The Complete Works at Winchester Poetry Festival

Talking to people after the festival, many have mentioned the Sunday readings by Inua Ellams, Sarah Howe and Kei Miller as one of their highlights.  These three major poets are all associated with The Complete Works, a national development programme for advanced Black and Asian poets.

Who could have failed to be blown away by Inua Ellams’ declaration to the audience that “I haven’t decided what to read so could you hurl some words at me and I’ll see if I can find anything?”  “Hermaphrodite!” someone shouted out and Ellams proceeded to read (from his mobile device) a stunning poem to do with his pre-natal experience of being a twin to a sister, telling us he felt he was “twinned with another kind of gender.”

Inua Ellams

“Saxaphone!” someone called out next. “St Paul’s Cathedral!” and amazing poem followed amazing poem.  “Serenity!” came the cry and, for a moment, the poet looked crestfallen.  “I don’t really write about serenity……” However, within seconds, he’d found a poem about the earth.

Who could folllow that?  Somehow, and brilliantly, Sarah Howe did.  “People who looked like me weren’t part of the (literary) canon for so long,” the Cambridge and Harvard Fellow told us.  Reading from her T.S. Eliot winning collection Loop of Jade she added “even when the poems didn’t seem to be about race they sort of are, without me knowing about it.”

Sarah Howe

Howe’s set ended with a beautiful reading of her poem Crossing from Guandong about the first time she had visited mainland China and the province where her mother was born.  In the absence of a recording from the festival, here is the poet reading the poem in a Harvard University Tedx Talk.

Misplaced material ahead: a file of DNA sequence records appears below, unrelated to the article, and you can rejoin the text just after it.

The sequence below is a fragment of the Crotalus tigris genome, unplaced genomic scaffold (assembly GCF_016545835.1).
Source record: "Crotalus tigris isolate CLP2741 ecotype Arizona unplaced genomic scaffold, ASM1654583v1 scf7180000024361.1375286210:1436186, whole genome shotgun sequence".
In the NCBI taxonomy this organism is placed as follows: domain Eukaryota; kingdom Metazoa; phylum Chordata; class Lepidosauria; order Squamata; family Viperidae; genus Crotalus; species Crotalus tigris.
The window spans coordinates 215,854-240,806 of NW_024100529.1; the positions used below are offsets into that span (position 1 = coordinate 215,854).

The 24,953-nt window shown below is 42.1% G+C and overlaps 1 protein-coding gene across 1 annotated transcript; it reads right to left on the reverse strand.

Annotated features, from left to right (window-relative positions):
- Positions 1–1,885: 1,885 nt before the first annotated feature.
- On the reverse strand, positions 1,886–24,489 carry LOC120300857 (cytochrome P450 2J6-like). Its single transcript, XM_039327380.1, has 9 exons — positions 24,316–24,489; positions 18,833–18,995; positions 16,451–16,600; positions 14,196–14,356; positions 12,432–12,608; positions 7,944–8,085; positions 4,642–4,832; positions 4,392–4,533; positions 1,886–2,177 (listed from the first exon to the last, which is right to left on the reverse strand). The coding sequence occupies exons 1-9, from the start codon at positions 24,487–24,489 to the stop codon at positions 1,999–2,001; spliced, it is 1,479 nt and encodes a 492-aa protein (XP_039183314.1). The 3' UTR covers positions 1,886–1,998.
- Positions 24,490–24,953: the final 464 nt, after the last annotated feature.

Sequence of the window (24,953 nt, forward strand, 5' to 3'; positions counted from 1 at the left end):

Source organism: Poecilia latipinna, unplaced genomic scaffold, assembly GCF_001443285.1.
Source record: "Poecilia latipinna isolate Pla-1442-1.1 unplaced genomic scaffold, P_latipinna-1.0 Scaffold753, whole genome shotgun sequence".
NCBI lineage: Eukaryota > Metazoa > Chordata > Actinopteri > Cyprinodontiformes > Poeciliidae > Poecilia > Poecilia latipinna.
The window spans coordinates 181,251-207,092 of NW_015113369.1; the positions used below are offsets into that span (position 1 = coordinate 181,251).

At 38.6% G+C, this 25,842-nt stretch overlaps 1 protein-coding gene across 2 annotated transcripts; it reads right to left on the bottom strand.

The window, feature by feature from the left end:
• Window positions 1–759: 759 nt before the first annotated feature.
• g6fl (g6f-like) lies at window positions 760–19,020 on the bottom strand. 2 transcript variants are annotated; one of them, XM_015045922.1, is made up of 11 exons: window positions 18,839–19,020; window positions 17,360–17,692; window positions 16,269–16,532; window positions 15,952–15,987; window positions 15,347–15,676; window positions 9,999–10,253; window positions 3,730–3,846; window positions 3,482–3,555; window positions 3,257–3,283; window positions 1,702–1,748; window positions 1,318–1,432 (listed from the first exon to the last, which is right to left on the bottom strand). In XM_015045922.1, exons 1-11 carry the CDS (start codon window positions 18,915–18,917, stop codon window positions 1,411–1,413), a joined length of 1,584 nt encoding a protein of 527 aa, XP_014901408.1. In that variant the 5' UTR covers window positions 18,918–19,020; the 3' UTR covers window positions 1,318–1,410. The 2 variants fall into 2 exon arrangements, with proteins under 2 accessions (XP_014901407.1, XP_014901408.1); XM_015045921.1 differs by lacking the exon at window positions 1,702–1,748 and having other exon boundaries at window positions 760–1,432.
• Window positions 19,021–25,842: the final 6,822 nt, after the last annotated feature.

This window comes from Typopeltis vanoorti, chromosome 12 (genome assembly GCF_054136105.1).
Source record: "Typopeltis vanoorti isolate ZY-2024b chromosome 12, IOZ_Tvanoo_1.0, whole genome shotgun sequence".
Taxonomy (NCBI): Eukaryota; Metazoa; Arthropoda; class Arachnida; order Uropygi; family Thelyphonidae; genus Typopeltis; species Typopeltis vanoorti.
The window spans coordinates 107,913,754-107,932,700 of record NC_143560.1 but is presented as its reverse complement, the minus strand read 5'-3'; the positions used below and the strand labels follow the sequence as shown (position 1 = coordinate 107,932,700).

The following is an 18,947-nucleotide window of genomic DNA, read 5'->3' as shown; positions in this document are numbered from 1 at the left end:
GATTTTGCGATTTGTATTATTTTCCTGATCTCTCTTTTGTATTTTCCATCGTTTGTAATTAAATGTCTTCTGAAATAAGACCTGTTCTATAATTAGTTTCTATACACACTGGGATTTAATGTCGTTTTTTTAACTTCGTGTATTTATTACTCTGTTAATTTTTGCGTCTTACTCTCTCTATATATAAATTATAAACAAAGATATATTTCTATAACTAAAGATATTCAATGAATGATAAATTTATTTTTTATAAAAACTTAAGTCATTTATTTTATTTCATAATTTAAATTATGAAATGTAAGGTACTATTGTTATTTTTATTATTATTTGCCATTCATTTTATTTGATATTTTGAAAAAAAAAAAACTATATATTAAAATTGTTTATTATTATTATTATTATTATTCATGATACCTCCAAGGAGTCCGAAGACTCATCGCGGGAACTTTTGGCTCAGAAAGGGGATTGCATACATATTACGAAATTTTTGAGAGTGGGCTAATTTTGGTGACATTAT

Finally, Kei Miller read poems from his collection A Light Song of Light, moving many people to tears with a poem about his father – “it’s easy to write about people who’ve died but we should be writing about other people who deserve to be written about” – and telling the audience “You people are amazing.  You had a law about mermaids.  When you find a country that had a law about mermaids, you have to write a poem about it.”  Again, no recording from the festival but, as luck would have it, here is Miller reading the poem in a Next Generation Poets film.

Kei Miller

Do yourself a favour and seek out readings by these three incredible poets.  Don’t just take my word for how good they are, here’s more evidence:

Please let me know if you were at the festival and also enjoyed these readings and leave a link to your blog if you’ve written about it there.

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